WITH the new football season fast approaching I can’t help but think back to my childhood – and in particular the arrival of the new season’s sticker annual.
It might seem a little bit dull to the facebooking, Wii playing, text happy youngsters of today but back in the eighties there was nothing more satisfying than trading seventeen Sheffield Wednesday shiny badges for one elusive Luther Blissett.
Of course my beloved Clarets and, for that matter, Blackpool weren’t included in the collection.
Both, back then, were plumbing the depths of the lower leagues – with Burnley teetering on the very edge of league survival.
But that didn’t spoil the fun of the sticker album – a brilliant boys toy, until you had to send off to the publishers for the last six players you could never get – not even through swapsies.
With the arrival of The Munchkin, stickers have made a return to my life, but in a far less appealing way.
I’m not talking about the boy variety – featuring footballers and other manly pursuits.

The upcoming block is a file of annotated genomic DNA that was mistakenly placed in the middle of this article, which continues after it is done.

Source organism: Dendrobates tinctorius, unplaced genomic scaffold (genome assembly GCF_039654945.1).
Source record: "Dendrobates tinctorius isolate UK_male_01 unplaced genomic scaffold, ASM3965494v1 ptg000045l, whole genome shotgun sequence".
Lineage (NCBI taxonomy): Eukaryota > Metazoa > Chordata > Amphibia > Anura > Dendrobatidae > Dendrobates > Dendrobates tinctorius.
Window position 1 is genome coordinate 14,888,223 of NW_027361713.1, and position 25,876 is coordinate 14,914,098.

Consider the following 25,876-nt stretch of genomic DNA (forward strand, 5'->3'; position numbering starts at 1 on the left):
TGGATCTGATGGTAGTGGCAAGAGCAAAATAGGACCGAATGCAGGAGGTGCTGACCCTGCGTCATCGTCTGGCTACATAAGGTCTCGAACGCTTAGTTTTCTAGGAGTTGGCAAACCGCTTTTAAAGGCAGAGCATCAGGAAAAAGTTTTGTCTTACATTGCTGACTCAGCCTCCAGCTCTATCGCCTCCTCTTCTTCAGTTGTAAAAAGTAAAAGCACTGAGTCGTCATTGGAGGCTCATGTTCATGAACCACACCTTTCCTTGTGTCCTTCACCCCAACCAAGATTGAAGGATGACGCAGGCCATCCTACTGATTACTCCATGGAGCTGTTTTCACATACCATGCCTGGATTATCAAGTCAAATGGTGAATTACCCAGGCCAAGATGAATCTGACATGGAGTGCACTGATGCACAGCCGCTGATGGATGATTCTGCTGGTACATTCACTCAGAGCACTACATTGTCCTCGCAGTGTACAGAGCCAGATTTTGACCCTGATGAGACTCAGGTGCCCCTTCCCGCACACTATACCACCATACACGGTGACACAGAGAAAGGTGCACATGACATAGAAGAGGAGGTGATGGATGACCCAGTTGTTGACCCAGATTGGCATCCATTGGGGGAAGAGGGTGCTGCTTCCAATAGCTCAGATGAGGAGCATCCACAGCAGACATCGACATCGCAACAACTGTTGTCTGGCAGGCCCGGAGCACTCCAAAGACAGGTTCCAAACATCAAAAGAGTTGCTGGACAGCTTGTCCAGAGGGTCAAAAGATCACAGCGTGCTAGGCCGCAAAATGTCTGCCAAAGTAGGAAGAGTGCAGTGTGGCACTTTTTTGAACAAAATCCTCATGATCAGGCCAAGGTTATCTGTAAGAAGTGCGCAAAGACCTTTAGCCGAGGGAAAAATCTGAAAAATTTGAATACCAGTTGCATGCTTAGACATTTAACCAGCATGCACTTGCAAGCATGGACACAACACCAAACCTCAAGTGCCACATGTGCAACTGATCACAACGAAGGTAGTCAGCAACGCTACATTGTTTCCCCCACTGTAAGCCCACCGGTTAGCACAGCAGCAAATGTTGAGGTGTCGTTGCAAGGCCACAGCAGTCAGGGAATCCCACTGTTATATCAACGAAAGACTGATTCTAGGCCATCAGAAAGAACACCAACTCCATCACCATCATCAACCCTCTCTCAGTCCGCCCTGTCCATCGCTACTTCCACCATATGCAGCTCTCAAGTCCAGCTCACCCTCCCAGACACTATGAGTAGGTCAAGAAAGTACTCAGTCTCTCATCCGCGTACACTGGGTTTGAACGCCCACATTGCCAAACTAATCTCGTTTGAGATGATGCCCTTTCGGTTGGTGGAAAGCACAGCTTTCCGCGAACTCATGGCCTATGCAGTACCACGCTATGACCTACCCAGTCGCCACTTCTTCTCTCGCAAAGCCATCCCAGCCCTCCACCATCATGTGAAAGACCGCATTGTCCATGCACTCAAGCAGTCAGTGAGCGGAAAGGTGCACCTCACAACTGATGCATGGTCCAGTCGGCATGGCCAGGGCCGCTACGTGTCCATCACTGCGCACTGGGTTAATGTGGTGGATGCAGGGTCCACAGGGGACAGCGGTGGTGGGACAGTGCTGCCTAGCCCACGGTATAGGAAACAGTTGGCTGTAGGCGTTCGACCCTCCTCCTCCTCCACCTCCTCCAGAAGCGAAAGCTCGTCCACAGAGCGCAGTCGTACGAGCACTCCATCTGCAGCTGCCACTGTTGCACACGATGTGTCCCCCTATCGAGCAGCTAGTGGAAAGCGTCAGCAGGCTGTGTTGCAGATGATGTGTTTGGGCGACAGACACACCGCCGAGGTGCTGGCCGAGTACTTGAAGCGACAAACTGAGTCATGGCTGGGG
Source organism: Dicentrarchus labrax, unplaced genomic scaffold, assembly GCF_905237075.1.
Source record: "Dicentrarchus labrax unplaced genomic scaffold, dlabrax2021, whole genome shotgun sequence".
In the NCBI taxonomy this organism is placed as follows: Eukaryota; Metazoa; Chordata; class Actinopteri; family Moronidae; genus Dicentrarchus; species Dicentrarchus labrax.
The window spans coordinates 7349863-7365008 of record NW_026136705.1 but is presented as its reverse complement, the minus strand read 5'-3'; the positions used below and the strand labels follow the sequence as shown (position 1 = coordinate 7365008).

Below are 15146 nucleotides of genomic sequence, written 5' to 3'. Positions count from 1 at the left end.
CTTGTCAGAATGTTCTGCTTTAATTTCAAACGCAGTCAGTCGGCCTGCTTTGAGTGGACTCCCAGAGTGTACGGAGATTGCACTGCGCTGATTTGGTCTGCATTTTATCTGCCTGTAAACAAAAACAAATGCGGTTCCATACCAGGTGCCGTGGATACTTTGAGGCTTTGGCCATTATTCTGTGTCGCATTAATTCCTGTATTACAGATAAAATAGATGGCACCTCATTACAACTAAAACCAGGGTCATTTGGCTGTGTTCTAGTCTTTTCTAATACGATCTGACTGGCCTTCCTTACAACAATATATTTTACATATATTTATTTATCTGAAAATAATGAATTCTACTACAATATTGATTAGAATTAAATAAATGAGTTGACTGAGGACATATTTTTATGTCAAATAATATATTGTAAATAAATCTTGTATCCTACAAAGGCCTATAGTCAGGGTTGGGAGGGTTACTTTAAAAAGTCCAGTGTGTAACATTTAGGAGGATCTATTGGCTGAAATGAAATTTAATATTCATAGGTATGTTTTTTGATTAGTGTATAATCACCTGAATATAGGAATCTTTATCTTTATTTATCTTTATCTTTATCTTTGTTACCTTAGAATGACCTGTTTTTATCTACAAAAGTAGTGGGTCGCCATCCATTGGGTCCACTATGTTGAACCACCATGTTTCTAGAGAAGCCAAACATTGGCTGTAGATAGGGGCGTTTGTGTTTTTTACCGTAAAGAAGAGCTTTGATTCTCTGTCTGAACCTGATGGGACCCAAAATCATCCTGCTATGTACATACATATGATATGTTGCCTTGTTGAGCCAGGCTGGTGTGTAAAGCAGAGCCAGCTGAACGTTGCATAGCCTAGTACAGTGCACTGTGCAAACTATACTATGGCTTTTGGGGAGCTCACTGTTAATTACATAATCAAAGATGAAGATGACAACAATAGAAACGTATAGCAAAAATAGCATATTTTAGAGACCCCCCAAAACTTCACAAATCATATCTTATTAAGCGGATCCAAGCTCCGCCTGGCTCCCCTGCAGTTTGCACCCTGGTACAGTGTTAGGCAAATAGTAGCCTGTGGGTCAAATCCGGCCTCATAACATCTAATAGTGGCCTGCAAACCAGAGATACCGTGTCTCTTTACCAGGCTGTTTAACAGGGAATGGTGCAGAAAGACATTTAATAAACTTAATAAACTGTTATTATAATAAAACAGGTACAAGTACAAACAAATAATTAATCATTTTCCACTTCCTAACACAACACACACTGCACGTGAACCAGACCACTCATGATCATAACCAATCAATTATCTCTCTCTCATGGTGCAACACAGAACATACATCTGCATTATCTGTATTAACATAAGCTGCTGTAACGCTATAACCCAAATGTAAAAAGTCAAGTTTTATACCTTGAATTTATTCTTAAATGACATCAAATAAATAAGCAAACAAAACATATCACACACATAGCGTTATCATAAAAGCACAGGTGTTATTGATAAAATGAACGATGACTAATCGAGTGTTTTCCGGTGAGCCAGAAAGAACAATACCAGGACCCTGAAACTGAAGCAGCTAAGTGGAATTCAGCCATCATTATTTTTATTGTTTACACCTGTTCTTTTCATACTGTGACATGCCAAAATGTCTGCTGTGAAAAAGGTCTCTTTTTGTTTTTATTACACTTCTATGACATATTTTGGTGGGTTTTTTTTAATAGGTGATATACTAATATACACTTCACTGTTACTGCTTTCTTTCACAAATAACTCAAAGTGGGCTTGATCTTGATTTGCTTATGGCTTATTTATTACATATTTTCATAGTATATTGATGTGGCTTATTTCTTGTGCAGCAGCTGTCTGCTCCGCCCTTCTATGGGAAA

Oh no, I’m talking about the stickers which come with children’s magazines and birthday gifts.
There is usually a book,or at least a special page, on which the stickers should be placed.
But the little ones have other ideas.
Their sticker albums are the walls, the telly, the cat and, if stationary for too long, their parents.
Of course, being a mischievous little thing, The Muchkin has an unerring talent for committing such acts by stealth.
And, not being the sharpest knife in the drawer, I’m not so good at spotting her handiwork.
Not until I arrive at Gazette Towers do I become aware I’ve spent much of the morning with Dora The Explorer attached to my bottom.
And it’s very hard to be taken seriously in any situation with the message “I’m a star for cleaning my teeth” quietly peeling off the back of your cardigan.
Stickers, once my playground currency of choice, have become the bane of my life.
Each time I leave the house I have to go through a sequence of elaborate checks to ensure I haven’t been tagged when my back was turned.
Of course, it could be worse – especially if my 1980’s ‘doubles’ ever turn up.
The shame of turning up to work with Spongebob Squarepants grinning from my lapel is nothing – when you think it could be Vinnie Jones (in his pre-Hollywood, hard man of Wimbledon days).
I guess under the circumstances, I should just thank heaven for small mercies.